Annenberg Conversations to Focus on Gender in 2021-2022 Academic Year
Conversations will examine the current state of sexism, homophobia, and transphobia in various sectors of society.
The Annenberg School for Communication will be continuing its Annenberg Conversations event series, established during the 2020-2021 academic year. The series is designed to engage Communication research and scholarship on topical issues, and each conversation features a member of the Annenberg Community in dialogue with one or more interlocutors from outside the school, drawing upon diverse perspectives, experiences, and expertise — including academics, activists, artists, and many others.
Each academic year, Annenberg Conversations focuses on a different topic of interest. For the 2021-22 academic year, the Annenberg Conversations series will focus on gender.
Annenberg Conversations on Gender events are dialogues designed to examine the current state of sexism, homophobia, and transphobia in various sectors of society. These conversations will highlight the role of communication and mass media in defining and disseminating concepts related to gender, including but not limited to gender roles, gender presentation, the gender binary, and gender identity.
“During last year’s series on race, it felt like we were pulling the curtain back on racial logics that are difficult to apprehend let alone talk about,” said Dean John L. Jackson, Jr. “They were incredibly authentic, candid discussions that connected theory with practical and political concerns. I have every expectation that this year’s conversations about gender will do the same.”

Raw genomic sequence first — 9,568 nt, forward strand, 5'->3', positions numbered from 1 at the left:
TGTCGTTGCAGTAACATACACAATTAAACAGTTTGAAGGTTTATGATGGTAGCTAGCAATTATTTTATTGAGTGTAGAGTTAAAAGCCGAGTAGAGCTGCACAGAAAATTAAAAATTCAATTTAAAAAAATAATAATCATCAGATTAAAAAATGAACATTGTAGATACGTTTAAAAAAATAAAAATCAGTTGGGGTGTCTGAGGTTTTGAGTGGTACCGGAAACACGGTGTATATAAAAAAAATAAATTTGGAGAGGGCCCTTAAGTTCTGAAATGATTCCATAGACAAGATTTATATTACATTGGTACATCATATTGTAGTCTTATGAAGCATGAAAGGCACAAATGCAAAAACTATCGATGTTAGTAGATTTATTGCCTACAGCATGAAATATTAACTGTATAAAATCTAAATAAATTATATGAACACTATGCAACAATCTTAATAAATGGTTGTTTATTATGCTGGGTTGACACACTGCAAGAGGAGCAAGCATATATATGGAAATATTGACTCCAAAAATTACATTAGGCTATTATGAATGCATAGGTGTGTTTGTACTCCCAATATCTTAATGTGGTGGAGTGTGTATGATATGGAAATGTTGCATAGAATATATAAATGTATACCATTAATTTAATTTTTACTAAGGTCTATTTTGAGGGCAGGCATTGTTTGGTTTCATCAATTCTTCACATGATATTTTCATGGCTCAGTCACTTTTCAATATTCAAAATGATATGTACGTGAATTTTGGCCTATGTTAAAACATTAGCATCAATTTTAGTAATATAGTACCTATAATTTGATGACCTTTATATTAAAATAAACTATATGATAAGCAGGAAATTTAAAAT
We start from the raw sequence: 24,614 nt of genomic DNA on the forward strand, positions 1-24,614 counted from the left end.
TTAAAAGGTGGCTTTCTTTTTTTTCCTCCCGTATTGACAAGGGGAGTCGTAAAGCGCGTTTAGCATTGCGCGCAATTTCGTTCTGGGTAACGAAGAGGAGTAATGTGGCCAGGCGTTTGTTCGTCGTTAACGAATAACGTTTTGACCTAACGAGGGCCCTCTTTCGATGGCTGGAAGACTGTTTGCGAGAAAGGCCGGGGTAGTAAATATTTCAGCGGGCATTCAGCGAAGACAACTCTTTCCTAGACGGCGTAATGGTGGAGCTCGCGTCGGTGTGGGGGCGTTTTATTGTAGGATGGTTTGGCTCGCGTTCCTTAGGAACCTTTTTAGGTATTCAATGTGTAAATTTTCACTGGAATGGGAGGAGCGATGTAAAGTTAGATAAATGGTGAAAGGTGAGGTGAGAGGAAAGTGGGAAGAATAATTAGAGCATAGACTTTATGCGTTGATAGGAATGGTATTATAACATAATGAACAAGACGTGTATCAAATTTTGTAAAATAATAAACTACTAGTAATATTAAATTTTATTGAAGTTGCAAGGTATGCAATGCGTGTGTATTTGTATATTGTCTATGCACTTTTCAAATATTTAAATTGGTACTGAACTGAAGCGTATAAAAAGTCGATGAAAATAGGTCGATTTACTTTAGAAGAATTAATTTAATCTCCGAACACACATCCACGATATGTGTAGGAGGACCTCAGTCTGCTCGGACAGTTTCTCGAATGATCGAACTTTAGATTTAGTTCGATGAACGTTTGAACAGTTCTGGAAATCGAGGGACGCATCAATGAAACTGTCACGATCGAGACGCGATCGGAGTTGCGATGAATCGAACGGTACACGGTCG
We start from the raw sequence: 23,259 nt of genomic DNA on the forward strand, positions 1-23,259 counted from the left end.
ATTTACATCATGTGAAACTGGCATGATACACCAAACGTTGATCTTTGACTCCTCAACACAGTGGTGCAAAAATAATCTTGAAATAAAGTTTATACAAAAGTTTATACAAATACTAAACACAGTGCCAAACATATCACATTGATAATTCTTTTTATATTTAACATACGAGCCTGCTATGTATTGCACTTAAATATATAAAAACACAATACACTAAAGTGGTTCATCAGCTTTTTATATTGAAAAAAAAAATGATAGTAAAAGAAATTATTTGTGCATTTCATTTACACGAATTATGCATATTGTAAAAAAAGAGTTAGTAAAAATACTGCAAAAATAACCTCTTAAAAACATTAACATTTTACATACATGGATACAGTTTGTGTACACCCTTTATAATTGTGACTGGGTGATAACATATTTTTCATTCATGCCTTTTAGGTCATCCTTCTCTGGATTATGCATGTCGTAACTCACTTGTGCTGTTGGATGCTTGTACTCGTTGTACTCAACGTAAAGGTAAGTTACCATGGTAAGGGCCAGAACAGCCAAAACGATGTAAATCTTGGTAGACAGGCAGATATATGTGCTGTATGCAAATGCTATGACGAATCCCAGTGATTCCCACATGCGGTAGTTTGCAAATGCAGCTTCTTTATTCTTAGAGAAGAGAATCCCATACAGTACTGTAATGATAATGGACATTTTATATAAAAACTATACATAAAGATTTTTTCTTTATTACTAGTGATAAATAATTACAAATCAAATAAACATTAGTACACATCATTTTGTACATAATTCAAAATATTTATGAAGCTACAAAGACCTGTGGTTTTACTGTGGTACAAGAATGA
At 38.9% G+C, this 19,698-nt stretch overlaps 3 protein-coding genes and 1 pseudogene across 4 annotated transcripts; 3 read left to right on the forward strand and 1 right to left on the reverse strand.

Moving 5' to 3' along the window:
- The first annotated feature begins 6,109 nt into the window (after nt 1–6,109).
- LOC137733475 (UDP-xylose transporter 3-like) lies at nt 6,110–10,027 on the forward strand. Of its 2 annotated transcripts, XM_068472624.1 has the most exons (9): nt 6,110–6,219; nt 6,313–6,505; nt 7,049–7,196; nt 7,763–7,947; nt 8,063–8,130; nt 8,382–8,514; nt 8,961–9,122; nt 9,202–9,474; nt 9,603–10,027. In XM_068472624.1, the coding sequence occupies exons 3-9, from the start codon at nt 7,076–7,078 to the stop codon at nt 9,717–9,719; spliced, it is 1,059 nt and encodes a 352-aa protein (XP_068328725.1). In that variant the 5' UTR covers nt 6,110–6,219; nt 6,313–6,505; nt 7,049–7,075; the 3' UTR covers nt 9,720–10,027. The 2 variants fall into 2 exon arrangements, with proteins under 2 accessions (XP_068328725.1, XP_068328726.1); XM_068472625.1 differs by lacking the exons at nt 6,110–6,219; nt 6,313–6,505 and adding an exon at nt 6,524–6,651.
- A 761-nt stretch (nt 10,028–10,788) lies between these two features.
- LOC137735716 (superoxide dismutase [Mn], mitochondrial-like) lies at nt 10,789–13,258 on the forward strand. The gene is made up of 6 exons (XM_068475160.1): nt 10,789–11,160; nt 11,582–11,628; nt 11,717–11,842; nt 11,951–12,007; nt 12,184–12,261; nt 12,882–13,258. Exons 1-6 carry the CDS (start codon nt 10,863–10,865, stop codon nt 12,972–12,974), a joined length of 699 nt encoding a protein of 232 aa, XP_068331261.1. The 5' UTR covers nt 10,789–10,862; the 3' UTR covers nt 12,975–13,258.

The first event this year will take place on September 3 and will feature Professor Duncan J. Watts in conversation with Danaë Metaxa, an incoming assistant professor at the School of Engineering and Applied Science. Watts and Metaxa will discuss Metaxa’s research using algorithm audits to measure gender and racial bias in online services such as Google Images. They will also touch on the importance of reconciling the sometimes competing epistemic values of computer science and social science, as well as the relationship between a researchers’ own identity, the work they choose to do, and the way both are perceived in a sometimes hostile professional environment.
The series will include an additional six events throughout the academic year, featuring Rosa Mikeal Martey, Sarah Banet-Weiser, and others. More information will be posted on Annenberg’s event listing as it becomes available. All 2021-22 conversations will be held virtually and are open to the public.